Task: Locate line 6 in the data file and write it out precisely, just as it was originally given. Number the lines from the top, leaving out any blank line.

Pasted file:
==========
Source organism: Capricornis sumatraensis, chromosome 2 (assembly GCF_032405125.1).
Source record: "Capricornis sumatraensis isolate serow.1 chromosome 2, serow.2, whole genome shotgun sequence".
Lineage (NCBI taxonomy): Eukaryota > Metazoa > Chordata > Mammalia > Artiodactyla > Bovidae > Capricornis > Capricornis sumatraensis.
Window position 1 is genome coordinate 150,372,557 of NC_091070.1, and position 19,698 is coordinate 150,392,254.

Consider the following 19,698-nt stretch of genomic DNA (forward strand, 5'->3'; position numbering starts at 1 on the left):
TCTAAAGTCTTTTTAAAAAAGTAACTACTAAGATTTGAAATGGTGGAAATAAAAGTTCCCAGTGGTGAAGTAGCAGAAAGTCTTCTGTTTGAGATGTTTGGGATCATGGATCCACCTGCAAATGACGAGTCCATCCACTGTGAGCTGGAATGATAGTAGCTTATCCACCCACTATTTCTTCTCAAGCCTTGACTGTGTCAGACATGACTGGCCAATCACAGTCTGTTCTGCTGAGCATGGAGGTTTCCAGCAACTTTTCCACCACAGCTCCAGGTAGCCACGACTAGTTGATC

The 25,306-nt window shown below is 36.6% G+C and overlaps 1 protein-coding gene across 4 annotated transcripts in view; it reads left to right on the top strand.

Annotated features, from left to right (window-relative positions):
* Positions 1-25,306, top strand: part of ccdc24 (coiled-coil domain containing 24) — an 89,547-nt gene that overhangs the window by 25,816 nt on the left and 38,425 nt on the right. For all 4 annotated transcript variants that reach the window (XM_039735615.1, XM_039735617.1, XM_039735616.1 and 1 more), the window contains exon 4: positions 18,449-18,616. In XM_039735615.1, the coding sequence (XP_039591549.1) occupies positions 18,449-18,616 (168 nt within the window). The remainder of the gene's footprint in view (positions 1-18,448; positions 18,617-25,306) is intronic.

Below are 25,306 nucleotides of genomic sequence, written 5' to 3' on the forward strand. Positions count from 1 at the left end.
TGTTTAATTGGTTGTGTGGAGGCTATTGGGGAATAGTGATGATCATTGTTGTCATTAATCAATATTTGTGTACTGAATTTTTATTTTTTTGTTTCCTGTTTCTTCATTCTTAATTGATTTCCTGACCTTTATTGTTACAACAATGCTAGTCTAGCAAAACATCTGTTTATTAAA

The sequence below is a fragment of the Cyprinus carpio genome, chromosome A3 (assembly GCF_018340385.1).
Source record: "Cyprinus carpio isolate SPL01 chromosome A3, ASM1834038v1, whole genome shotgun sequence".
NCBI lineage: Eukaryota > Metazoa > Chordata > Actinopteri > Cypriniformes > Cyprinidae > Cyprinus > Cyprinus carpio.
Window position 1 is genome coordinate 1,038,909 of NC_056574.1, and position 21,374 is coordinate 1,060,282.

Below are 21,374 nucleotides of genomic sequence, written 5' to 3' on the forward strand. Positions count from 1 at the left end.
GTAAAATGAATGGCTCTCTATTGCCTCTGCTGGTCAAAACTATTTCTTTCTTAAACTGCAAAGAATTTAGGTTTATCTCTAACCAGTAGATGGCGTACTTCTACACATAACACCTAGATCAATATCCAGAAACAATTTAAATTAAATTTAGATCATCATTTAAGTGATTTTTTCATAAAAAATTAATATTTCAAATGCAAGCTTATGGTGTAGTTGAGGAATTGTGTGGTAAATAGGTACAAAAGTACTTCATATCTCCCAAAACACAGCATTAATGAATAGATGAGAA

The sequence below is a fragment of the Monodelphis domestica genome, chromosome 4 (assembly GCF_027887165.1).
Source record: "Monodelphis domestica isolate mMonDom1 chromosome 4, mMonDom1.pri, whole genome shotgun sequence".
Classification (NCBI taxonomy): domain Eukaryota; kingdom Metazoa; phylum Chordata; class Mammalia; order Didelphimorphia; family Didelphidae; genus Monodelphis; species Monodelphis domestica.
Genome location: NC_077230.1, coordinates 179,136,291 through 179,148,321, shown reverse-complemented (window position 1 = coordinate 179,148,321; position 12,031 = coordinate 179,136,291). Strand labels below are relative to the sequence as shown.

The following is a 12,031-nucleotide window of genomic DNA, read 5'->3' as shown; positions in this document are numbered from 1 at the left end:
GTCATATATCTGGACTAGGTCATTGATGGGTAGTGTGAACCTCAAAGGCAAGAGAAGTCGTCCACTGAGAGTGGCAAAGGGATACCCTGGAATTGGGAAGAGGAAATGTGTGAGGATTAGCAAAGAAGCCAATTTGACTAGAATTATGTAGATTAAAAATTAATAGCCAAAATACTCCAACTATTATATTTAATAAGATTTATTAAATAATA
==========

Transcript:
TCTAAAGTCTTTTTAAAAAAGTAACTACTAAGATTTGAAATGGTGGAAATAAAAGTTCCCAGTGGTGAAGTAGCAGAAAGTCTTCTGTTTGAGATGTTTGGGATCATGGATCCACCTGCAAATGACGAGTCCATCCACTGTGAGCTGGAATGATAGTAGCTTATCCACCCACTATTTCTTCTCAAGCCTTGACTGTGTCAGACATGACTGGCCAATCACAGTCTGTTCTGCTGAGCATGGAGGTTTCCAGCAACTTTTCCACCACAGCTCCAGGTAGCCACGACTAGTTGATC